2S equation (24) is valid for two-phase PSK modulation since S Frequency converter 40 is an up-converter which produces on lead 41 a frequency shifted version of the second error voltage translated from ω Correlator 42 performs the function of multiplying the second error voltage up-converted on lead 41 with the signals received by the interference canceling elements 83, 84, . . . 85, the signals being provided as in-phase and quadrature inputs. The outputs of each section 1, 2, . . . K of correlator 42 contain information about the amplitude and phase relationship of X The above is an approximate explanation of the circuitry which leads to the minimization of ε given in equation (22). In what follows, an exact mathematical description of the circuits is given. FIG. 4 shows the details of one section of cancellation weighter 43 and correlator 42. Each unit 1, 2, . . . K of correlator 42 contains two mixers 91 and 92 and two low pass filters 93 and 94 which operate as quadrature detectors. The goal of the interference canceling circuit is to reduce and minimize by a feedback process the error signal ε on lead 11 of FIG. 3 given by equation (22) without reducing S ∇ Applying the identity (27) to the right-hand side of the gradient search equation (26) yields ##EQU7## and substituting equations (22) and (17) ##EQU8## Thus, to implement the gradient search the respective weights must each vary at a rate given by ##EQU9## Now all factors on the right-hand side of equation (29) are available: gain -4F from amplifiers 80 and 81, ε on lead 11, summer 4 output (S The signal modifier 7 of FIGS. 3 and 4 indeed accomplishes the gradient search as will now be shown. The signal on lead 41 is the upper sideband mixing product output of frequency converter 40. This signal on lead 41 at a frequency ω
ε*[S The signal on lead 74 at a frequency ω
jX where j is the square root of -1. Since the inputs to mixer 91 on leads 74 and 41 are at the same frequency, the lower sideband product output of mixer 91 on lead 77 is a baseband signal which may be represented by
Re{X Low pass filter 93 is a time averaging device which produces on lead 65 the baseband signal represented by expression (31). ##EQU10## This baseband signal is amplified by inverting amplifier 80 having gain equal to -4F and integrated by integrator 54 to produce on lead 67 a signal of the form ##EQU11## The signal on lead 78 like the signal on lead 77 is a lower sideband mixing product at baseband and may be represented by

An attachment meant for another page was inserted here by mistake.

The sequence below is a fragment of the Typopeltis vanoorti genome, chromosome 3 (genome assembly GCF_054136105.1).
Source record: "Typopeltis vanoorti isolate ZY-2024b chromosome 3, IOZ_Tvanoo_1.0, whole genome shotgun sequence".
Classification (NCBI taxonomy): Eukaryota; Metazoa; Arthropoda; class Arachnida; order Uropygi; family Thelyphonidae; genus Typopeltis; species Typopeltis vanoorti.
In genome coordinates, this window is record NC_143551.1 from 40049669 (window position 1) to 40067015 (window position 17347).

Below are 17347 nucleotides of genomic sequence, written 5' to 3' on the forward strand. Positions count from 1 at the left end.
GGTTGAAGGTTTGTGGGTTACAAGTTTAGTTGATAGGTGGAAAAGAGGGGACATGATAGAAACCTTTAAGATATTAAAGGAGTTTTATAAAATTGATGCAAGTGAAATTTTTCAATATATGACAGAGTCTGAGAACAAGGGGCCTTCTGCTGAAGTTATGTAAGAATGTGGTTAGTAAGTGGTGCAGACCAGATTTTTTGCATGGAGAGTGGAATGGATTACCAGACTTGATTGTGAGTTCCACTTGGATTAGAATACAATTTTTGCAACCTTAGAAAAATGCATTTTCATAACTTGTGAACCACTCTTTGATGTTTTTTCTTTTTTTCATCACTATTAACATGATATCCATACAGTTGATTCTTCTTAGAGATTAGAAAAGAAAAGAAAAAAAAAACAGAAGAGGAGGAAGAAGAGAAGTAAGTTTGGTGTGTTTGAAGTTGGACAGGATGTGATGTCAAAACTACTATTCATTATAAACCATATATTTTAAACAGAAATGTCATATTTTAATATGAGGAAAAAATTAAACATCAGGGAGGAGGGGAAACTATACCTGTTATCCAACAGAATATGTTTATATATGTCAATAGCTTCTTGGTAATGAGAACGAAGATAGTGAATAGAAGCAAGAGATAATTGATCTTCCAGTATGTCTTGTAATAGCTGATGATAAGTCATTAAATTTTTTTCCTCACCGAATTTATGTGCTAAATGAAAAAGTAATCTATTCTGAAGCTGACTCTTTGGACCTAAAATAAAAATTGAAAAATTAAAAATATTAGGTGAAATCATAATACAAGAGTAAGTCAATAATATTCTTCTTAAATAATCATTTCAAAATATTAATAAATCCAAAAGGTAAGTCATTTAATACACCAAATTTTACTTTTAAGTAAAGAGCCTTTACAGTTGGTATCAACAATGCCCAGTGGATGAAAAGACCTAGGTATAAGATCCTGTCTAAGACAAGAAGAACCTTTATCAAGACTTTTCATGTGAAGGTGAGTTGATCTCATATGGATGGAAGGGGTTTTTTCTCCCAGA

Re{ε*[S the signal represented by expression (35) can be rewritten as
Re{j ε*[S this signal represented by the right-hand side of equation (36) is low pass filtered by filter 94 to produce on lead 66 a signal of the form ##EQU12## This filtered signal is amplified by inverting amplifier 81 having gain -4F and integrated to produce on lead 68 a signal of the form ##EQU13## The output from local oscillator 37 on lead 69 may be represented as
cos ω This signal is applied to mixer 56 and via 90° phase shifter 60 to mixer 57. The signals on leads 71 and 72 may be represented by ##EQU14## respectively. These signals are added in summer 58 to produce a weighted local oscillator signal W
Re[We Comparing equations (43) and (42), it can be seen that ##EQU16## Taking the derivatives of equations (45) and (44), we obtain ##EQU17## Since W is a complex quantity, the relationship ##EQU18## is valid and the right-hand side of equation (48) is ##EQU19## It is apparent that expression (49) is identical in form to that in equation (28) and accordingly the construction of signal modifier 7 is shown to be such that the signals have been properly combined to minimize interference. In all cases it is to be understood that the above-described arrangements are merely illustrative of a small number of the many possible applications of the principles of the invention. For instance, the frequency ranges utilized, the modes of generating appropriate signals for the correlator inputs, and the type of minimization process selected and variables used therein may be so chosen as to be best suited for the application at hand. A multiplicity of cochannel signals, each being a desired signal, may be isolated from one another by a multiplicity of feedback loops designed according to the invention. Numerous and varied other arrangements in accordance with these principles may readily be devised by those skilled in the art without departing from the spirit and scope of the invention. Patent Citations